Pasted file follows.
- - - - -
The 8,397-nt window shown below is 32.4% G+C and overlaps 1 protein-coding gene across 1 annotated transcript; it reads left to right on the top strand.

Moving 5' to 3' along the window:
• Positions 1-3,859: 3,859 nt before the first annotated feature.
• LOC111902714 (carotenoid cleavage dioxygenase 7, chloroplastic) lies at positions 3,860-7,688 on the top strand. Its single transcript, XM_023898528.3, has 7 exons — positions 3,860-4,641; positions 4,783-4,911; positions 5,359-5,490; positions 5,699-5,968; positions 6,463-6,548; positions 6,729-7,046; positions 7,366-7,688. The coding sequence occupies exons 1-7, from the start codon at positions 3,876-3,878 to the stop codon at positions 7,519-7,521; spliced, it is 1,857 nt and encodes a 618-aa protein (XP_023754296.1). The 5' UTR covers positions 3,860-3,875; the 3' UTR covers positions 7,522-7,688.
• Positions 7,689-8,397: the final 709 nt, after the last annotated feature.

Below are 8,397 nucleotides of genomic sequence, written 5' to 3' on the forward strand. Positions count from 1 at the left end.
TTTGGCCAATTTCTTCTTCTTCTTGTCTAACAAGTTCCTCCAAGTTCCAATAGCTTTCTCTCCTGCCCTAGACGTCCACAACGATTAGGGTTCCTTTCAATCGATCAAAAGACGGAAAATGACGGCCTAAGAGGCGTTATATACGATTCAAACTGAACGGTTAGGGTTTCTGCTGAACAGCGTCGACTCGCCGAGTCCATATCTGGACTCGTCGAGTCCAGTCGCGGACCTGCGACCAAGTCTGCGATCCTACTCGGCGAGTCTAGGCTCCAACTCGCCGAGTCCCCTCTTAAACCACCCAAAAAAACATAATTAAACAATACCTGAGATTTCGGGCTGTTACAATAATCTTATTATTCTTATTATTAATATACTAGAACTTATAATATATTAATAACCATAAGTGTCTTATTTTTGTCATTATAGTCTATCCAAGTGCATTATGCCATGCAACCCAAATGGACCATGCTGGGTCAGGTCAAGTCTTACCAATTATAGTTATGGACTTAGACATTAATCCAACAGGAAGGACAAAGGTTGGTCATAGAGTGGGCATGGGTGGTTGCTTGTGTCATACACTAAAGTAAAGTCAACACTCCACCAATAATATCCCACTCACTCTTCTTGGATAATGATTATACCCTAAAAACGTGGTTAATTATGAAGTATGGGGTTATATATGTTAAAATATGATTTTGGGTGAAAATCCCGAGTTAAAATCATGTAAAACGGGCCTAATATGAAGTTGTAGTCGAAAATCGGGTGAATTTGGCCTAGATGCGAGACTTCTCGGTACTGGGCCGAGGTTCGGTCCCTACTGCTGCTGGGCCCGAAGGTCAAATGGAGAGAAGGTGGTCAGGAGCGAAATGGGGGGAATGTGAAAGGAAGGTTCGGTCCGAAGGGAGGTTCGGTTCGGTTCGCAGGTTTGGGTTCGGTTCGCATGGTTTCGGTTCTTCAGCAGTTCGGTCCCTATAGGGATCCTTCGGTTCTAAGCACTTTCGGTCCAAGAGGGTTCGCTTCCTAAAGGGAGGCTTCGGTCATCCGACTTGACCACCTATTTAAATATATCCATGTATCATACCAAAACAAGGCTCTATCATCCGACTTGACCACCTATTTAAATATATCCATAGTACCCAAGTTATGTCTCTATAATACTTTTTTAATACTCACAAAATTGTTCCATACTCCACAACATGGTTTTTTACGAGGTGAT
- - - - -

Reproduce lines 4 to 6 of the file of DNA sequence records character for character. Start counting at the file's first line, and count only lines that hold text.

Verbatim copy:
• LOC111902714 (carotenoid cleavage dioxygenase 7, chloroplastic) lies at positions 3,860-7,688 on the top strand. Its single transcript, XM_023898528.3, has 7 exons — positions 3,860-4,641; positions 4,783-4,911; positions 5,359-5,490; positions 5,699-5,968; positions 6,463-6,548; positions 6,729-7,046; positions 7,366-7,688. The coding sequence occupies exons 1-7, from the start codon at positions 3,876-3,878 to the stop codon at positions 7,519-7,521; spliced, it is 1,857 nt and encodes a 618-aa protein (XP_023754296.1). The 5' UTR covers positions 3,860-3,875; the 3' UTR covers positions 7,522-7,688.
• Positions 7,689-8,397: the final 709 nt, after the last annotated feature.

Below are 8,397 nucleotides of genomic sequence, written 5' to 3' on the forward strand. Positions count from 1 at the left end.